Monday, January 19, 2009

My win against JetBlue is getting noticed

Take a look at Tom Johansmeyer's blog post about my win against JetBlue in court. Seems that Tom also had a beef with JetBlue.

My friend and creative branding agency guru Darryl Ohrt also took notice on his popular blog

I have to say that even people I know who LOVE JetBlue (and I know a few -like Darryl, for example. In fact, I used to be one of them) are sending me kudos. It is indicative of a public that is fed up with an airline industry that has utterly abdicated its commitment to customer service.

The airline industry lobbies Congress so that the FAA can approve their Contracts of Carriage that let them (the airlines) get away with... anything the airlines want to get away with and then argue "...but you AGREED to that when you bought the ticket."

Well, guess what? A court disagrees with you JetBlue.

By the way - I am well aware that I am not the first person to sue an airline in small claims court and win. I am not breaking any ground here. Stories abound of people winning and then trying to collect their claim from the airlines.

The difference is - I chose to blog about it.

As I said in my previous post - I am confident that JetBlue will promptly send what it now LEGALLY owes me. (Since JetBlue is all about obeying the law regarding timed-out flight crews and its Contract of Carriage, I am sure it understands its legal obligation here.)

JetBlue has until March 15, 2009 to pay up. When they do, I will be sure to post it here.


Tom said...

Nice going on the win!
Just to clarify something. The contract of carriage began when the airlines were regulated by the federal government and standardized passenger protections were incorporated after negotiations between the Civil Aeronautics Board (CAB) and the airlines. When that ended in 1984, the airlines kept the contract of carriage title but modified in very unfavorable ways the terms so that passengers had effectively no rights. This sham unnegotiated "contract" is always sited by the airlines as controlling the respective rights of the parties, giving aggrieved passengers none. In any future court case you would be wise to point this out should the airline attempt to prove your damages are limited to "any compensation of the airline's choosing or none" as most of these new COC now read.

Jan van Eck (CT) said...

You indicated that 150 persons were stranded for 3days in Portland before being provided with a fresh aircraft and crew. Keep in mind that this situation flows from an "economics issue:" the tickets were sold "cheap," so there is no extra cash cushion to "buy services." If there were, then the carrier "could" have hired three buses under Rule 117, "Emergency substituted Services," and ferried the passengers to another airport for furtherance by air. this is assuming that the carrier could not interline 150 pax with parallel carriers at Portland (probably not, as there are no surplus seats these days, not in those numbers). Incidentally they can also do the reverse with buses if your destination airport is socked in and you are diverted to another State. But all that assumes that the passengers, in the aggregate, are prepared to pay enough to provide the funds from which buses can be hired for "some" passengers, out of the total surplus. In effect, if your flight is NOT diverted or cancelled, that extra is set aside for those who end up in the soup.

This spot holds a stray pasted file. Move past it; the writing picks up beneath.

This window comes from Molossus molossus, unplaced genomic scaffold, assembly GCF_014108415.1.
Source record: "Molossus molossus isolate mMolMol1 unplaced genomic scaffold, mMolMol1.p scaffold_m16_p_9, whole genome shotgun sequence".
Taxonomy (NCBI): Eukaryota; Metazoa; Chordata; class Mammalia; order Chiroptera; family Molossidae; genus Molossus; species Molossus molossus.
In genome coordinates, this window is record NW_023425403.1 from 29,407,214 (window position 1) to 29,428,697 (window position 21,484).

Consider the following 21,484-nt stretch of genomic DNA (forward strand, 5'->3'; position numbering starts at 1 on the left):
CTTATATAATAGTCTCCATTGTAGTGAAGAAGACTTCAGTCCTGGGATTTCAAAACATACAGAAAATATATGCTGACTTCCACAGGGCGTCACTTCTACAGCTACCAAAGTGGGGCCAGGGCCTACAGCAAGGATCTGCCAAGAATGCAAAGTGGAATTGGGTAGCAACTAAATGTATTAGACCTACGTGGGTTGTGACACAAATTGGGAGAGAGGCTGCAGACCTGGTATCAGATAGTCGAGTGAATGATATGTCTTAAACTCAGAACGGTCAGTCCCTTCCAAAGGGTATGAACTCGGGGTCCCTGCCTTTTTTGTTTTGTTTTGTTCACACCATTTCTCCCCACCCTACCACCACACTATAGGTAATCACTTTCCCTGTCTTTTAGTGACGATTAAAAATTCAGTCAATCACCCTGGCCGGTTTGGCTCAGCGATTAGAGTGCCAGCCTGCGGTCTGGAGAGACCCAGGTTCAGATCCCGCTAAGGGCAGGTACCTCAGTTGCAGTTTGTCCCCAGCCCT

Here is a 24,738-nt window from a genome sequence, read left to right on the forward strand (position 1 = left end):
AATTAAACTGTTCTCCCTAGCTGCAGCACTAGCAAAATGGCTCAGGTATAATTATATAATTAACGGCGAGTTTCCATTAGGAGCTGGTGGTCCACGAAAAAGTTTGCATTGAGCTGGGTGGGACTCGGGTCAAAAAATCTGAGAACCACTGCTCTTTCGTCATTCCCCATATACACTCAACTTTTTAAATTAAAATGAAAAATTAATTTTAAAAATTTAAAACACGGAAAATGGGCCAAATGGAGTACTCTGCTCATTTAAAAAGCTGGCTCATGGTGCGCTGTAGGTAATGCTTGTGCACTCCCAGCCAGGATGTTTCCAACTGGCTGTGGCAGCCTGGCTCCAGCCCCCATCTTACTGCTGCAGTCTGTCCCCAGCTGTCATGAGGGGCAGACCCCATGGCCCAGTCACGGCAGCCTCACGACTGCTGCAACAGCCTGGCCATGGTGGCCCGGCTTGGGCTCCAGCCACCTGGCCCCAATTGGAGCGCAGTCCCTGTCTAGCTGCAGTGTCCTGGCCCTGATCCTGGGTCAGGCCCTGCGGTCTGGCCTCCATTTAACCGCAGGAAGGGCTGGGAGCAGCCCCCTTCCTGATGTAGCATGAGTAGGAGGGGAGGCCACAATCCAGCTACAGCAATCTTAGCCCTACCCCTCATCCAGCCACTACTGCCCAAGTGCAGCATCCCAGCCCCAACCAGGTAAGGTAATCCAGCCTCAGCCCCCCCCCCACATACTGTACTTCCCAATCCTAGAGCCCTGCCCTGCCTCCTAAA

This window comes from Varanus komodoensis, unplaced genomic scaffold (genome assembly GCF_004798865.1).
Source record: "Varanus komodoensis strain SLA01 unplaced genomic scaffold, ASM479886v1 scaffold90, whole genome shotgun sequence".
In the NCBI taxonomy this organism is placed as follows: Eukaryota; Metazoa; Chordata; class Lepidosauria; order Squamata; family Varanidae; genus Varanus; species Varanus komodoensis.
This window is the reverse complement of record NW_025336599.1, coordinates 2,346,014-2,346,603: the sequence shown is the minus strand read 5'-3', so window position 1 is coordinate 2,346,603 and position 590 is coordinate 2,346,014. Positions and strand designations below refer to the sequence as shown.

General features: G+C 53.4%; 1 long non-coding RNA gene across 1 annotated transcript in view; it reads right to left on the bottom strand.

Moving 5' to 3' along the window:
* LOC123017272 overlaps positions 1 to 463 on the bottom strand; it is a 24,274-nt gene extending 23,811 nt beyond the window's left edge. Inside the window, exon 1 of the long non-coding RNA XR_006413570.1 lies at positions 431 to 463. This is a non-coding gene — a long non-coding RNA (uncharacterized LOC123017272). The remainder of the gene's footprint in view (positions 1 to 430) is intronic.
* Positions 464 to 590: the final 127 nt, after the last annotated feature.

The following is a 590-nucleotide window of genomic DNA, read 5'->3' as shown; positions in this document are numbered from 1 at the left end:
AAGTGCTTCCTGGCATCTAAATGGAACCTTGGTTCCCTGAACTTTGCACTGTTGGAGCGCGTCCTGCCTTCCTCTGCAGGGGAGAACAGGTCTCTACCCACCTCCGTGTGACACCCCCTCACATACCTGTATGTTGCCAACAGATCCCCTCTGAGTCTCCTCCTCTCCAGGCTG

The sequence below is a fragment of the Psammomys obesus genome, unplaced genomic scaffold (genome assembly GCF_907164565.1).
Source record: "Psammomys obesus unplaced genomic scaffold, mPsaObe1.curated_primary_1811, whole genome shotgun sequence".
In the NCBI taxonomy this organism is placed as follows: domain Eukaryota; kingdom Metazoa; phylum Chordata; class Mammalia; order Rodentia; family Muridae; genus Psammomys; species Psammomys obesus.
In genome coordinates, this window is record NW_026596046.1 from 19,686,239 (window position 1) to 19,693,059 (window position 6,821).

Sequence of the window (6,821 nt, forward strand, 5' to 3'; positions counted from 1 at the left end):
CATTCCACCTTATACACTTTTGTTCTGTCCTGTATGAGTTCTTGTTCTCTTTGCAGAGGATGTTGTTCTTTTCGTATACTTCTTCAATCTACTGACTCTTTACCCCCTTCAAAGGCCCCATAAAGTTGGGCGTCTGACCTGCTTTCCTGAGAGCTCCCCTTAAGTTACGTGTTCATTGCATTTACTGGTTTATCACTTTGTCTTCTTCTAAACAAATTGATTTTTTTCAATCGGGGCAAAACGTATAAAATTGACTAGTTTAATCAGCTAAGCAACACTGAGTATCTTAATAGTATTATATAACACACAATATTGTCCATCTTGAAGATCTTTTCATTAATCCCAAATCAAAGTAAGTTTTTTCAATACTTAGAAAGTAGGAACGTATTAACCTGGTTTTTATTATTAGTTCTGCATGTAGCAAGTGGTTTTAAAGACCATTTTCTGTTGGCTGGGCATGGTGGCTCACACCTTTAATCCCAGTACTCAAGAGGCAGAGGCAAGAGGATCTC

But here is the problem: the passengers are all buying their tickets on the Internet trying to squeeze the last dollar out of the price, so where is the "cushion" funds going to come from? And since there is no cushion, then if matters go South, you end up sitting for three days, staring at your adhesion contract, the "Contract of Carriage."

I think all of you traveler folks should realize that if each person paid an extra twenty bucks on each ticket, the airlines would have no money problems - and you would get that exemplary service you long for.

Do you really care about that extra twenty? Maybe not, but the other pax out there sure do. And that makes it tough.

I offer no solution to this. With the Internet, the genie is out of the bottle, and the fight is to the lowest dollar.

Bill Baker said...

Jan van Eck: I agree with you 100%. See my post from August where I get into the price issue a bit more -